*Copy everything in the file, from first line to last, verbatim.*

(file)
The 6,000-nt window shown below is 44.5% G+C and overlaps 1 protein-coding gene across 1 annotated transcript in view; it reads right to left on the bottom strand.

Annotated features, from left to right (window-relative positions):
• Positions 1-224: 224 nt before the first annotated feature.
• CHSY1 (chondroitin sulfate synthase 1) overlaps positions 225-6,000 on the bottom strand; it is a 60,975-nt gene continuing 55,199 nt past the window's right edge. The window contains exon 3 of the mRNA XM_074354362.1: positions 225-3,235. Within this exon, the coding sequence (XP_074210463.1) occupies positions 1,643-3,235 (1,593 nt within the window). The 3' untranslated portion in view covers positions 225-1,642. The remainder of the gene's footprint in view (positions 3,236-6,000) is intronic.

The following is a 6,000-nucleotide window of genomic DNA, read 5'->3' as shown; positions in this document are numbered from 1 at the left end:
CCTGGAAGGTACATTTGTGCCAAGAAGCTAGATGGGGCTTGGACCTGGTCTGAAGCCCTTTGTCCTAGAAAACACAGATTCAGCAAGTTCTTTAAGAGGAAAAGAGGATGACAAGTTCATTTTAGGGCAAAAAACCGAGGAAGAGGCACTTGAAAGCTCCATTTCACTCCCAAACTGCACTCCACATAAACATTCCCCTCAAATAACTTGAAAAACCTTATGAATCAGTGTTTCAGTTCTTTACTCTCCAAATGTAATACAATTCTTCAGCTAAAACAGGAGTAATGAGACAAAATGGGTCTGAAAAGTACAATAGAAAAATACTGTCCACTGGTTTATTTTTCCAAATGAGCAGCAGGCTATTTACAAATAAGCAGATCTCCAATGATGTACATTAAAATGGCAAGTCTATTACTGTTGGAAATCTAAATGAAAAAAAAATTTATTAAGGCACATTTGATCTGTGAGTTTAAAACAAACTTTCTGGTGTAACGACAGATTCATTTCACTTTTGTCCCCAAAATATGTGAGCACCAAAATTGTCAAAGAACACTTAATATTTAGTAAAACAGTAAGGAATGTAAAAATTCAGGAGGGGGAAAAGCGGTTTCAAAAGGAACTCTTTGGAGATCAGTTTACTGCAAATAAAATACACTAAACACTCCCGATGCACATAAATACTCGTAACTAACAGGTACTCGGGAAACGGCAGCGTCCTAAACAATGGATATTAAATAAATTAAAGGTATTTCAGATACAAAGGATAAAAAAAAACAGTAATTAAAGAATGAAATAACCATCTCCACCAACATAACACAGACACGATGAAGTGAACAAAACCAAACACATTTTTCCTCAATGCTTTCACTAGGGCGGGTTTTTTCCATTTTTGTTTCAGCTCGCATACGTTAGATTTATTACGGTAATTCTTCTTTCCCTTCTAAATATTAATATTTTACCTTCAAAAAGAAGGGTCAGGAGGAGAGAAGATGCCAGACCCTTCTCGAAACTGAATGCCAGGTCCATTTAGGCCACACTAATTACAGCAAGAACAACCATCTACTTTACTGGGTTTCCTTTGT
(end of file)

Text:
The 6,000-nt window shown below is 44.5% G+C and overlaps 1 protein-coding gene across 1 annotated transcript in view; it reads right to left on the bottom strand.

Annotated features, from left to right (window-relative positions):
• Positions 1-224: 224 nt before the first annotated feature.
• CHSY1 (chondroitin sulfate synthase 1) overlaps positions 225-6,000 on the bottom strand; it is a 60,975-nt gene continuing 55,199 nt past the window's right edge. The window contains exon 3 of the mRNA XM_074354362.1: positions 225-3,235. Within this exon, the coding sequence (XP_074210463.1) occupies positions 1,643-3,235 (1,593 nt within the window). The 3' untranslated portion in view covers positions 225-1,642. The remainder of the gene's footprint in view (positions 3,236-6,000) is intronic.

The following is a 6,000-nucleotide window of genomic DNA, read 5'->3' as shown; positions in this document are numbered from 1 at the left end:
CCTGGAAGGTACATTTGTGCCAAGAAGCTAGATGGGGCTTGGACCTGGTCTGAAGCCCTTTGTCCTAGAAAACACAGATTCAGCAAGTTCTTTAAGAGGAAAAGAGGATGACAAGTTCATTTTAGGGCAAAAAACCGAGGAAGAGGCACTTGAAAGCTCCATTTCACTCCCAAACTGCACTCCACATAAACATTCCCCTCAAATAACTTGAAAAACCTTATGAATCAGTGTTTCAGTTCTTTACTCTCCAAATGTAATACAATTCTTCAGCTAAAACAGGAGTAATGAGACAAAATGGGTCTGAAAAGTACAATAGAAAAATACTGTCCACTGGTTTATTTTTCCAAATGAGCAGCAGGCTATTTACAAATAAGCAGATCTCCAATGATGTACATTAAAATGGCAAGTCTATTACTGTTGGAAATCTAAATGAAAAAAAAATTTATTAAGGCACATTTGATCTGTGAGTTTAAAACAAACTTTCTGGTGTAACGACAGATTCATTTCACTTTTGTCCCCAAAATATGTGAGCACCAAAATTGTCAAAGAACACTTAATATTTAGTAAAACAGTAAGGAATGTAAAAATTCAGGAGGGGGAAAAGCGGTTTCAAAAGGAACTCTTTGGAGATCAGTTTACTGCAAATAAAATACACTAAACACTCCCGATGCACATAAATACTCGTAACTAACAGGTACTCGGGAAACGGCAGCGTCCTAAACAATGGATATTAAATAAATTAAAGGTATTTCAGATACAAAGGATAAAAAAAAACAGTAATTAAAGAATGAAATAACCATCTCCACCAACATAACACAGACACGATGAAGTGAACAAAACCAAACACATTTTTCCTCAATGCTTTCACTAGGGCGGGTTTTTTCCATTTTTGTTTCAGCTCGCATACGTTAGATTTATTACGGTAATTCTTCTTTCCCTTCTAAATATTAATATTTTACCTTCAAAAAGAAGGGTCAGGAGGAGAGAAGATGCCAGACCCTTCTCGAAACTGAATGCCAGGTCCATTTAGGCCACACTAATTACAGCAAGAACAACCATCTACTTTACTGGGTTTCCTTTGT